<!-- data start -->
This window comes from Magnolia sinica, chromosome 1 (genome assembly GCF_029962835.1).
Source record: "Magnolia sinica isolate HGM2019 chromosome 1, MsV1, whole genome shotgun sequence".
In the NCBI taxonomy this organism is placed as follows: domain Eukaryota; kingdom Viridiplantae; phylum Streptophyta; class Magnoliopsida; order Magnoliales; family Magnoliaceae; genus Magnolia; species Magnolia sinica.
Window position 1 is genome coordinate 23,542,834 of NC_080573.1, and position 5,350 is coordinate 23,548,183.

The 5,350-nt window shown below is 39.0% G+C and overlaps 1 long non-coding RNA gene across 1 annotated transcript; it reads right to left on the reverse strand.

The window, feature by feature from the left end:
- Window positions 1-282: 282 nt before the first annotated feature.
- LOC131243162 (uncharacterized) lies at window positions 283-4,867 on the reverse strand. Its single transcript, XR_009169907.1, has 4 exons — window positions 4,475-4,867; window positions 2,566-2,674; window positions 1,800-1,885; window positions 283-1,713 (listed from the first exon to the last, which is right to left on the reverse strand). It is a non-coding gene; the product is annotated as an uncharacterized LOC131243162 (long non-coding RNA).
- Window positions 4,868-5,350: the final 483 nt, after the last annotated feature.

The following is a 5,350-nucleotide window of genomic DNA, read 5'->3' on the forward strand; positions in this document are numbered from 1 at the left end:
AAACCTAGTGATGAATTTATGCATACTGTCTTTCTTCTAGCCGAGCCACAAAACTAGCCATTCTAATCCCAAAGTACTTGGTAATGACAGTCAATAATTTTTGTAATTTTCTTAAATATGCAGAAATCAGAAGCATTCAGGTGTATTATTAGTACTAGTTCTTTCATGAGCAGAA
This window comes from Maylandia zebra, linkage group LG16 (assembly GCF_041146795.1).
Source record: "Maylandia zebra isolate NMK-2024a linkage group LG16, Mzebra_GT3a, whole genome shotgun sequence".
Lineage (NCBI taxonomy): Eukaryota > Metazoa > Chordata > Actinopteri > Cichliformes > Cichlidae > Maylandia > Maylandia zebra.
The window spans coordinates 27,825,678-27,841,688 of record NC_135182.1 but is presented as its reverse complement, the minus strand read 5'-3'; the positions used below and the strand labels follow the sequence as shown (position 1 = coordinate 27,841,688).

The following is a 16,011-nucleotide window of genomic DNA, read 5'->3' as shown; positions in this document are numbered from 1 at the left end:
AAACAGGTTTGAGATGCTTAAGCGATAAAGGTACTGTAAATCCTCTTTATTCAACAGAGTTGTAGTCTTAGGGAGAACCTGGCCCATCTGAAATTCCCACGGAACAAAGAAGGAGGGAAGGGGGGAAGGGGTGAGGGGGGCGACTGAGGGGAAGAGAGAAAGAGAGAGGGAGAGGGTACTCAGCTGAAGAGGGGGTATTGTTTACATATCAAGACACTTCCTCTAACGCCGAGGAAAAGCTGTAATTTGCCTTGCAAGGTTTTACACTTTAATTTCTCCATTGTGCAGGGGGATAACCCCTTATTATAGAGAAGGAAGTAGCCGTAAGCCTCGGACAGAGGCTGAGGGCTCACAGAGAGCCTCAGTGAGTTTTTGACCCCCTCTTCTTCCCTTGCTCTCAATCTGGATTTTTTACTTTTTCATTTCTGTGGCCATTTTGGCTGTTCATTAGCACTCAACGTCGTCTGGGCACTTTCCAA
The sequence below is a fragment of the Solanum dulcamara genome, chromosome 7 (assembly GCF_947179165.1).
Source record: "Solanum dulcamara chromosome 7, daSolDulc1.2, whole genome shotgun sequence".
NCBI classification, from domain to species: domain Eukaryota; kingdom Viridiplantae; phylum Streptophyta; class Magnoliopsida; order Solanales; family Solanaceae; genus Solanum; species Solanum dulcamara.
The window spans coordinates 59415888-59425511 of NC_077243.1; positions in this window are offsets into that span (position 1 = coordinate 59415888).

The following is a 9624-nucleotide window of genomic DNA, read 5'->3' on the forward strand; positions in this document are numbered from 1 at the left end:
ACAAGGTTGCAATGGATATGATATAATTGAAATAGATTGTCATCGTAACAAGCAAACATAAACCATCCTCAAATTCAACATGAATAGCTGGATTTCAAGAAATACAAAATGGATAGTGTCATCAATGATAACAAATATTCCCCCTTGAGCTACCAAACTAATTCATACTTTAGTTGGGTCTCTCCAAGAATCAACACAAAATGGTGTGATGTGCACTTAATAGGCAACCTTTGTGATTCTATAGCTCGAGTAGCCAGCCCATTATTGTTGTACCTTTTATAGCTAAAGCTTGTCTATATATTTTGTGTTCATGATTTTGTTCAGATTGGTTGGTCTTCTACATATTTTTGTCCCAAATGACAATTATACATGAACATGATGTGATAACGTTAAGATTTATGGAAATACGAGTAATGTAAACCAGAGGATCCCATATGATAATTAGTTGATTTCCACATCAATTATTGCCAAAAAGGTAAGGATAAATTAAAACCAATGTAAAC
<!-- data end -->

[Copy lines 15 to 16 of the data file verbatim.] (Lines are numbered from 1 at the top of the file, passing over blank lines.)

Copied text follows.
The window spans coordinates 27,825,678-27,841,688 of record NC_135182.1 but is presented as its reverse complement, the minus strand read 5'-3'; the positions used below and the strand labels follow the sequence as shown (position 1 = coordinate 27,841,688).

The following is a 16,011-nucleotide window of genomic DNA, read 5'->3' as shown; positions in this document are numbered from 1 at the left end: